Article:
Posted by: Loren Coleman on February 20th, 2012
Happy President’s Day! Theodore “Teddy” Roosevelt (October 27, 1858 – January 6, 1919) was the 26th President of the United States of America (1901–1909). He appears to have been the only President to be associated with any of the stories of Bigfoot in frontier America.
In Chapter 12, of Bigfoot!: The True Story of Apes in America, (NY: Simon and Schuster, 2003), by Loren Coleman, you will find this:
Stories of violent Bigfoot do exist. Giant cannibals in the bush eating woman are part of ancient Indian lore, although little discussed today. One of the first stories among nonnatives appears in Theodore Roosevelt’s The Wilderness Hunter, published in 1890. During the mid-1800s, two hunters, one named Baumann, were camping in the Bitterroot Mountains, on the other side of the Rockies from Yosemite, when they were visited by something that left giant footprints. Then at midnight they saw, in the fire’s light, a huge upright form and smelled it, too.
The next morning, Baumann went to check traps, while his mate packed up. When Baumann returned, he found his friend’s neck broken and four great fang marks in his throat. Roosevelt added, “The footprints of the unknown beast, printed deep in the soft soil, told the whole story . . . his monstrous assailant, which must have been lurking in the woods, waiting for a chance to catch one of the adventurers unprepared, came silently up from behind, walking with long noiseless steps and seemingly still on two legs. . . . It had not eaten the body, but apparently had romped and gamboled around it in uncouth and ferocious glee, occasionally rolling it over and over; and had then fled back into the soundless depths of the woods.”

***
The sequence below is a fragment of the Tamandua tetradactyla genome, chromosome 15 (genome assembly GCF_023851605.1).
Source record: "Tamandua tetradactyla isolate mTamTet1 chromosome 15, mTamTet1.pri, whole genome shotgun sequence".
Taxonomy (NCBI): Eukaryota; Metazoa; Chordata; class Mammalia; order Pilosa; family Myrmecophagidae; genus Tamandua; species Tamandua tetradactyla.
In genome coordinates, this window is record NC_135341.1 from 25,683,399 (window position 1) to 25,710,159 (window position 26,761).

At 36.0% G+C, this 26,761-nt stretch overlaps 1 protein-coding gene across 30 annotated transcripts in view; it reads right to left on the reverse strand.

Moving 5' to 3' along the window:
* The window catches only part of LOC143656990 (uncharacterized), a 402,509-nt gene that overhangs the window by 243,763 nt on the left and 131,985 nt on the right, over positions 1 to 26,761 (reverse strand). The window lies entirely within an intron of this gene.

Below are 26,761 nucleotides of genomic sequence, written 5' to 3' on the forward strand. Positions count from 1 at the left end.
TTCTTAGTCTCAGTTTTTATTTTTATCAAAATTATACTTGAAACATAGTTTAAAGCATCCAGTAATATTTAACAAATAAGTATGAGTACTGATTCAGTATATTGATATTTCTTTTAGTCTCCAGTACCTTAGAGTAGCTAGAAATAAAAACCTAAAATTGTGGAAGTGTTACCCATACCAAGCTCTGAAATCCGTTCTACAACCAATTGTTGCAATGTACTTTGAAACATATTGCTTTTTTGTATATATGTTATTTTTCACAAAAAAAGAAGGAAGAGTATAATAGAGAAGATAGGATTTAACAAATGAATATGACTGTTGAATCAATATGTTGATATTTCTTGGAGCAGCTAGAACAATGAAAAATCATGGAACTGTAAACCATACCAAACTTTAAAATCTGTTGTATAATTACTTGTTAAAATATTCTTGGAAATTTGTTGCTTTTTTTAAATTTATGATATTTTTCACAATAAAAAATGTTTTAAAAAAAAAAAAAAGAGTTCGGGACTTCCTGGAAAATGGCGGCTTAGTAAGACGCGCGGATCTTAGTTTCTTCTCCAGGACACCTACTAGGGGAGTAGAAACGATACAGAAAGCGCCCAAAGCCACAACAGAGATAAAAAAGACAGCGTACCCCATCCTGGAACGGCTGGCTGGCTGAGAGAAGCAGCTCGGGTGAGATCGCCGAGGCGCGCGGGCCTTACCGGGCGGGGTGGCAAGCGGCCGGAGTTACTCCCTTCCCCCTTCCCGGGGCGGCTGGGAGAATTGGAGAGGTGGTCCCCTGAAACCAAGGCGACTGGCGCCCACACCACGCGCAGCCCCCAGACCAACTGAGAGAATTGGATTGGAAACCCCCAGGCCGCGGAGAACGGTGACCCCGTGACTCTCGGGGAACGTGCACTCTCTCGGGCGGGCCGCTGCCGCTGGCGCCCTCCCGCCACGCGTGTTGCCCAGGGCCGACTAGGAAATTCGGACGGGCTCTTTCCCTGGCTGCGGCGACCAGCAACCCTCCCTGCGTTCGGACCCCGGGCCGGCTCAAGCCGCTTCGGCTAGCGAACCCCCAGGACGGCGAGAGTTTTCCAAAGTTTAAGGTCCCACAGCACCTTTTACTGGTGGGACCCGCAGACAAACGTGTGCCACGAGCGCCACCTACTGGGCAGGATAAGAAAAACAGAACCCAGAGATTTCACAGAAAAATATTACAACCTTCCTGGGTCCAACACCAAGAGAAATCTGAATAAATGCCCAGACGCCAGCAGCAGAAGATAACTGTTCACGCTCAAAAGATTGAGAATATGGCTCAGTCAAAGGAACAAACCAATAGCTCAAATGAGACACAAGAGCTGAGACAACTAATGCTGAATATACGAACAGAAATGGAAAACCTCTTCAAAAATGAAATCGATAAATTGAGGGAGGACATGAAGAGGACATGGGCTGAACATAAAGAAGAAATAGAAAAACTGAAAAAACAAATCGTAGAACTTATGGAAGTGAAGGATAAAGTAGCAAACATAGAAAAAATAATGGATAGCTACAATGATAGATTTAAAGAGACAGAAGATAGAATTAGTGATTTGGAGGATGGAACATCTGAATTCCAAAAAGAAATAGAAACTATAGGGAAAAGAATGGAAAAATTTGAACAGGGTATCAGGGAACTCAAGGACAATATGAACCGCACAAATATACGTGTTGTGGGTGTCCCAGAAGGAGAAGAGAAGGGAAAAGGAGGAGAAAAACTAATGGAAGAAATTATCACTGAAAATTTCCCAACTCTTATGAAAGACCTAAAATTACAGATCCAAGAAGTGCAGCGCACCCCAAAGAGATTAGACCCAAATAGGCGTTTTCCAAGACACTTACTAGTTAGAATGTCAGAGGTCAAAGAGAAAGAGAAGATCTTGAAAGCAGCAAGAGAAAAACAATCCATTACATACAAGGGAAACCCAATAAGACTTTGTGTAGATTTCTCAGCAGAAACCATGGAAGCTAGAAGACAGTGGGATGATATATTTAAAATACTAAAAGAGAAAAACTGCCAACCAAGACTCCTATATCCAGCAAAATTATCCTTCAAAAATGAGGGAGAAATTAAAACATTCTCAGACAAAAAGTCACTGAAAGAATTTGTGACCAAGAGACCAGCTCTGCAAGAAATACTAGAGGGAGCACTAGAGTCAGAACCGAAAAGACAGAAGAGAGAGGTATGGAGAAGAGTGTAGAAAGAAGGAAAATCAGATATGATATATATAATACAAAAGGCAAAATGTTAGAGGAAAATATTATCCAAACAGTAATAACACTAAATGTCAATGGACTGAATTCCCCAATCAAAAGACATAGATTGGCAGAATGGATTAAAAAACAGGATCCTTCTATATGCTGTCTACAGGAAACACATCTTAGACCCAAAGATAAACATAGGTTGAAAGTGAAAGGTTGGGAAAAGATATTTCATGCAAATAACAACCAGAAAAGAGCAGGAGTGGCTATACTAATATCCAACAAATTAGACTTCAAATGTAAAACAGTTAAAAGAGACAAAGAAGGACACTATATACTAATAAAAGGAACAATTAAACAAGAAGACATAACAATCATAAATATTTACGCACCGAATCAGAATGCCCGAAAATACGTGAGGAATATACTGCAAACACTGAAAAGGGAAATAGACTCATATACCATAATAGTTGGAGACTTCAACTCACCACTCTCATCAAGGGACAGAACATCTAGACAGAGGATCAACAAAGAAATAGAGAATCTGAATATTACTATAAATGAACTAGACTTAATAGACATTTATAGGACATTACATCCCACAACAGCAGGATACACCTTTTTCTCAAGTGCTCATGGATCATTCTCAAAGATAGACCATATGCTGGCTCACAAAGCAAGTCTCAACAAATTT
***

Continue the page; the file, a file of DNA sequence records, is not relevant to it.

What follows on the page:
Teddy Roosevelt’s The Wilderness Hunter story has become a mainstay of Bigfoot lore, although considered opinion nowadays is that it is only a twice-told tale that may have more to do with a rouge grizzly bear than a Sasquatch. That has not stopped the widespread reproducing of Heuser’s art and the retelling of the story.
Loren Coleman is one of the world’s leading cryptozoologists, some say “the” leading living cryptozoologist. Certainly, he is acknowledged as the current living American researcher and writer who has most popularized cryptozoology in the late 20th and early 21st centuries. Starting his fieldwork and investigations in 1960, after traveling and trekking extensively in pursuit of cryptozoological mysteries, Coleman began writing to share his experiences in 1969. An honorary member of Ivan T. Sanderson’s Society for the Investigation of the Unexplained in the 1970s, Coleman has been bestowed with similar honorary memberships of the North Idaho College Cryptozoology Club in 1983, and in subsequent years, that of the British Columbia Scientific Cryptozoology Club, CryptoSafari International, and other international organizations. He was also a Life Member and Benefactor of the International Society of Cryptozoology (now-defunct). Loren Coleman’s daily blog, as a member of the Cryptomundo Team, served as an ongoing avenue of communication for the ever-growing body of cryptozoo news from 2005 through 2013. He returned as an infrequent contributor beginning Halloween week of 2015. Coleman is the founder in 2003, and current director of the International Cryptozoology Museum in Portland, Maine.